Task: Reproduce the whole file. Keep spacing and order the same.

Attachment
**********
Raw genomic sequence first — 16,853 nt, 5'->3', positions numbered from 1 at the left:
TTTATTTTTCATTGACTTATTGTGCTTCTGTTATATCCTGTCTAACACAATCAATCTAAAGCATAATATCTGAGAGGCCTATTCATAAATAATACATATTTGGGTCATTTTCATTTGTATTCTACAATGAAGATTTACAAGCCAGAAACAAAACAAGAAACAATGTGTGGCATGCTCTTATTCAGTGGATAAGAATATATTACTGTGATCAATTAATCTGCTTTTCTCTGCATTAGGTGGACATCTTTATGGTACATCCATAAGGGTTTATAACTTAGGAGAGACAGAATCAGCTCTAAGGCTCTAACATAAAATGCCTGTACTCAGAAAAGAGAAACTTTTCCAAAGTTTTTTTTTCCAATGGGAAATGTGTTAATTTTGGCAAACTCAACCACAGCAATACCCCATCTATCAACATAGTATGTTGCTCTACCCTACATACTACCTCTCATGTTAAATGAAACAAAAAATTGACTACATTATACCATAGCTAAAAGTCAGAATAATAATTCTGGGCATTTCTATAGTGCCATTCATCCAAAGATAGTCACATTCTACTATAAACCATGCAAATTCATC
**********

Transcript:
Raw genomic sequence first — 16,853 nt, 5'->3', positions numbered from 1 at the left:
TTTATTTTTCATTGACTTATTGTGCTTCTGTTATATCCTGTCTAACACAATCAATCTAAAGCATAATATCTGAGAGGCCTATTCATAAATAATACATATTTGGGTCATTTTCATTTGTATTCTACAATGAAGATTTACAAGCCAGAAACAAAACAAGAAACAATGTGTGGCATGCTCTTATTCAGTGGATAAGAATATATTACTGTGATCAATTAATCTGCTTTTCTCTGCATTAGGTGGACATCTTTATGGTACATCCATAAGGGTTTATAACTTAGGAGAGACAGAATCAGCTCTAAGGCTCTAACATAAAATGCCTGTACTCAGAAAAGAGAAACTTTTCCAAAGTTTTTTTTTCCAATGGGAAATGTGTTAATTTTGGCAAACTCAACCACAGCAATACCCCATCTATCAACATAGTATGTTGCTCTACCCTACATACTACCTCTCATGTTAAATGAAACAAAAAATTGACTACATTATACCATAGCTAAAAGTCAGAATAATAATTCTGGGCATTTCTATAGTGCCATTCATCCAAAGATAGTCACATTCTACTATAAACCATGCAAATTCATC